"It's gratifying to be able to continue improving the downtown pedestrian experience while protecting the environment as we have in recent months with installation of cigarette disposal units and the new recycling containers," Cameron said.
Recovered cans and bottles will be trucked along with the other recyclable materials collected by Orange County to the private materials recovery facility in Greensboro owned by ReCommunity. From there, the materials are sorted, baled and sold for remanufacture into new drink cans, car parts, carpets, fiberfill, strapping and new plastic bottles.
While it is illegal under North Carolina law to dispose of aluminum beverage cans and plastic bottles in landfills, there have not been very many convenient opportunities for downtown pedestrians to recycle. With the exception of one recycling bin in front of the old Post Office and another on the south side of East Franklin, the closest pedestrian recycling containers were located on the UNC-Chapel Hill campus prior to the downtown installation.
According to Orange County Solid Waste Planner Blair Pollock, more than 46 million plastic beverage bottles and aluminum cans were disposed in the Orange County landfill last year.
"Providing recycling containers along Franklin Street makes recycling more convenient, and that is a key to capturing more material for recycling," Pollock said. "Demand for recyclable material is high, markets are strong and a lot of the plastic bottles are recycled right here in the Carolinas."
Orange County currently provides public recycling containers at all five Chapel Hill Park and Ride lots, and there are 60 walkway collection sites around the UNC campus. Away from home recycling is an important way to capture cans and bottles, Pollock said, because an estimated 50 percent are consumed away from home where there generally far fewer recycling opportunities.

The Burwell School opens a new exhibit

The Burwell School Historic Site, 319 N. Churton St., presents a new temporary exhibit entitled Around the Town: The Burwell’s Hillsborough. The exhibit highlights a view of Hillsborough in the year 1839, four years after the Burwell family moved to the town and two years after Mrs. Burwell opened her landmark school for young ladies.
Based on a map drawn by William H. Bailey, who himself married a Burwell School student, this unique exhibition shows the recognizable roads, landmarks, offices and residences of Hillsborough’s most prominent residents. In the 19th century, Hillsborough remained at the center of political activity, attracting lawyers, doctors, politicians and merchants, many of whom were friends of the Burwell family. The exhibit interprets the relationships between the Burwell family, the Burwell School students and the town residents. The exhibit features the original Bailey map, medical instrument case, jeweler’s tweezers and other key photographs, newspaper articles and artifacts from this critical time in Hillsborough’s history.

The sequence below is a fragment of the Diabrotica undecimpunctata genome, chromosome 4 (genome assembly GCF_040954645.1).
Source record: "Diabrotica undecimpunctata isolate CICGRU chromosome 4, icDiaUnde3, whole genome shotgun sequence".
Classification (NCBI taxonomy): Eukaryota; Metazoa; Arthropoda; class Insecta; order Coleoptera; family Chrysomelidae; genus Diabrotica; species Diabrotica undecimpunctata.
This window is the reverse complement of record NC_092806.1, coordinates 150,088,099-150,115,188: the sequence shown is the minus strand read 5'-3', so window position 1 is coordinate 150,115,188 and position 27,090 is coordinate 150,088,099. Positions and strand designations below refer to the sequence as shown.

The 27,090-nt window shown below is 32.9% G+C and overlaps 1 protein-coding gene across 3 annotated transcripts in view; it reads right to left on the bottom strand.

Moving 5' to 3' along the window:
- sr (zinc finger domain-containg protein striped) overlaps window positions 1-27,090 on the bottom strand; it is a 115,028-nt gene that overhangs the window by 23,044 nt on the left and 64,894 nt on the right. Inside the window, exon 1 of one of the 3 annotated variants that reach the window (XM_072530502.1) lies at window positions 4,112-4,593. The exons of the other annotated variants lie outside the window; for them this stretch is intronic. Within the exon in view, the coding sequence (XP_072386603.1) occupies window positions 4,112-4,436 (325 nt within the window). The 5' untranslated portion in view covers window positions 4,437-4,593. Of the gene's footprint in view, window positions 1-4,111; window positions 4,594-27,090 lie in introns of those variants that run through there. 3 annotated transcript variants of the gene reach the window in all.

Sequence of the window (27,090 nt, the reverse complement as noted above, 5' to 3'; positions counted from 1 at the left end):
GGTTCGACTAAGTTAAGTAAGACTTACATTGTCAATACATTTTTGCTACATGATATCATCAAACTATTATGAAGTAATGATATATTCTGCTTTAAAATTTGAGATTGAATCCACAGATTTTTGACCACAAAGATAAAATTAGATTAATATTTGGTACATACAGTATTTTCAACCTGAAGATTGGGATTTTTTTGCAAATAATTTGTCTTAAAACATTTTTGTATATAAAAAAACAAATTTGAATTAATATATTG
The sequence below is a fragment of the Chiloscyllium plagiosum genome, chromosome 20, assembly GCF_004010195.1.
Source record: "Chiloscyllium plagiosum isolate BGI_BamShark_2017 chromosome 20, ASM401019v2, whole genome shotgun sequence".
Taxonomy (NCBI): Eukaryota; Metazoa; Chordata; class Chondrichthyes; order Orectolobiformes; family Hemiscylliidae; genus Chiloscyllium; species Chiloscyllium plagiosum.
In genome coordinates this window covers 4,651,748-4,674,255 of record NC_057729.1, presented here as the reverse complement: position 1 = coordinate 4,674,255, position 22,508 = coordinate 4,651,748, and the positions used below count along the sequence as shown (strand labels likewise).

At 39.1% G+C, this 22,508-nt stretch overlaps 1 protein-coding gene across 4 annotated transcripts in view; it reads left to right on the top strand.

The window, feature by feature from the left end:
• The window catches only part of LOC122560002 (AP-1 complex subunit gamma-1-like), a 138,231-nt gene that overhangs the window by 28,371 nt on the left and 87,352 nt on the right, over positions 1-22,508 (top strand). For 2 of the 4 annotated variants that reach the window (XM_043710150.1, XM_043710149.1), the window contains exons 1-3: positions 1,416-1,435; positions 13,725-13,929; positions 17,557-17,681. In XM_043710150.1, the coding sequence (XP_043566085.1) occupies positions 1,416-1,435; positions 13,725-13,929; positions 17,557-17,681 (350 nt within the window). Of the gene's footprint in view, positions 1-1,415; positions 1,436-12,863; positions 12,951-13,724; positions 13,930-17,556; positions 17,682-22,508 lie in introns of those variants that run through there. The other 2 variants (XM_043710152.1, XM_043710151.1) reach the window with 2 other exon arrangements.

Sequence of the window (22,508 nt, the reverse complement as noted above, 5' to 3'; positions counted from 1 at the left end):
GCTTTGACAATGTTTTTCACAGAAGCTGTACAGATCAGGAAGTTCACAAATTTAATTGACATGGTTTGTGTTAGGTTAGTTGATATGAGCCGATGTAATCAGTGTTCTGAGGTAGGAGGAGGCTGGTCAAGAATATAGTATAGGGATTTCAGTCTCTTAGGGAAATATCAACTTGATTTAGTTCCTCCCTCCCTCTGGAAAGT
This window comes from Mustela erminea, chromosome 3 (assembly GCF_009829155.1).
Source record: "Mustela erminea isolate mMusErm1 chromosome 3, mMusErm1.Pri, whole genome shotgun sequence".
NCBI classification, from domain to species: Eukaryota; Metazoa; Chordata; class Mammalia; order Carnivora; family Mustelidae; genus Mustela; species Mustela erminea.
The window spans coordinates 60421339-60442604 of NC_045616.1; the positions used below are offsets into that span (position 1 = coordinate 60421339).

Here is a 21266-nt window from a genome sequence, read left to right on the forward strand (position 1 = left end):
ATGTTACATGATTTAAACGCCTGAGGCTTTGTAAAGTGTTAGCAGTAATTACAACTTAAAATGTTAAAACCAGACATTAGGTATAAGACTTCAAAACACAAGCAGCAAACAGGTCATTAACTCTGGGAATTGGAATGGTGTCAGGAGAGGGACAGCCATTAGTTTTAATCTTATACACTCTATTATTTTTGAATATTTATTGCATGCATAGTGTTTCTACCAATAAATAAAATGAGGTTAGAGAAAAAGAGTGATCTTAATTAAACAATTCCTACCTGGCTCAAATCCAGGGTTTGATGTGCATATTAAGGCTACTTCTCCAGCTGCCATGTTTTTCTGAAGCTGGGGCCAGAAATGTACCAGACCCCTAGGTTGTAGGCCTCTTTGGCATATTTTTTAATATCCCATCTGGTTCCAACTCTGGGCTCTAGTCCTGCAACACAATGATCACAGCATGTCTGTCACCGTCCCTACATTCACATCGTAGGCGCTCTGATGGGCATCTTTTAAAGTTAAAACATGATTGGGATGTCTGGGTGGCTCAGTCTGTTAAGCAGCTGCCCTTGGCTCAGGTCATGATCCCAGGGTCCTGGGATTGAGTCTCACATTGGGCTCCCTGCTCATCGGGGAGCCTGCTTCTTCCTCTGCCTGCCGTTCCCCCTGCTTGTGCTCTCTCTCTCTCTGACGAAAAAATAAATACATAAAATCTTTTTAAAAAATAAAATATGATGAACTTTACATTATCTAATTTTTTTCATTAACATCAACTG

Join the Burwell School Historic Site for this exciting opportunity to see Hillsborough during the time of the Burwell family, their neighbors and friends who would become so prominent in North Carolina’s history.
Our business hours are Wednesday through Saturday from 11 a.m. to 4 p.m. and Sunday from 1 to 4 p.m. The exhibit and free docent-led tours will be available during these hours, and you can find our special event calendar listed on our website, or call (919) 732-7451 for more information.

Hillsborough Tourism Board requests proposals for 2012 Tourism Grant

The Tourism Board, on behalf of the Town of Hillsborough, is requesting proposals from nonprofit agencies and civic groups to establish programs to promote and support tourism and visitor services within Hillsborough. Funds are to be allocated from monies collected by the 1 percent prepared food tax.
Completed applications are due by 3 p.m. Monday, April 2.
The Tourism Board will review applications and make recommendations for grant awards to the Hillsborough Board of Commissioners based on availability of funds and other criteria.
For further information, click on 2012 Tourism Grant Application information.

Sunday, February 26, 2012

N.C. Museum of History presents a new Readers' Theater work about Sojourner Truth

A new Readers’ Theater work about the family life of Sojourner Truth, a 19th-century abolitionist and women’s rights activist, will be presented at the N.C. Museum of History in Raleigh on Friday, March 2, at 7 p.m. Four professional actors in the performance group Voices in Concert will present a play that suits all ages. Begin your weekend with a First Friday performance of Sojourner Truth and Her Children. Tickets cost $5 per person; ages 12 and younger are free. Purchase tickets in advance at or the night of the event in the Museum Shop.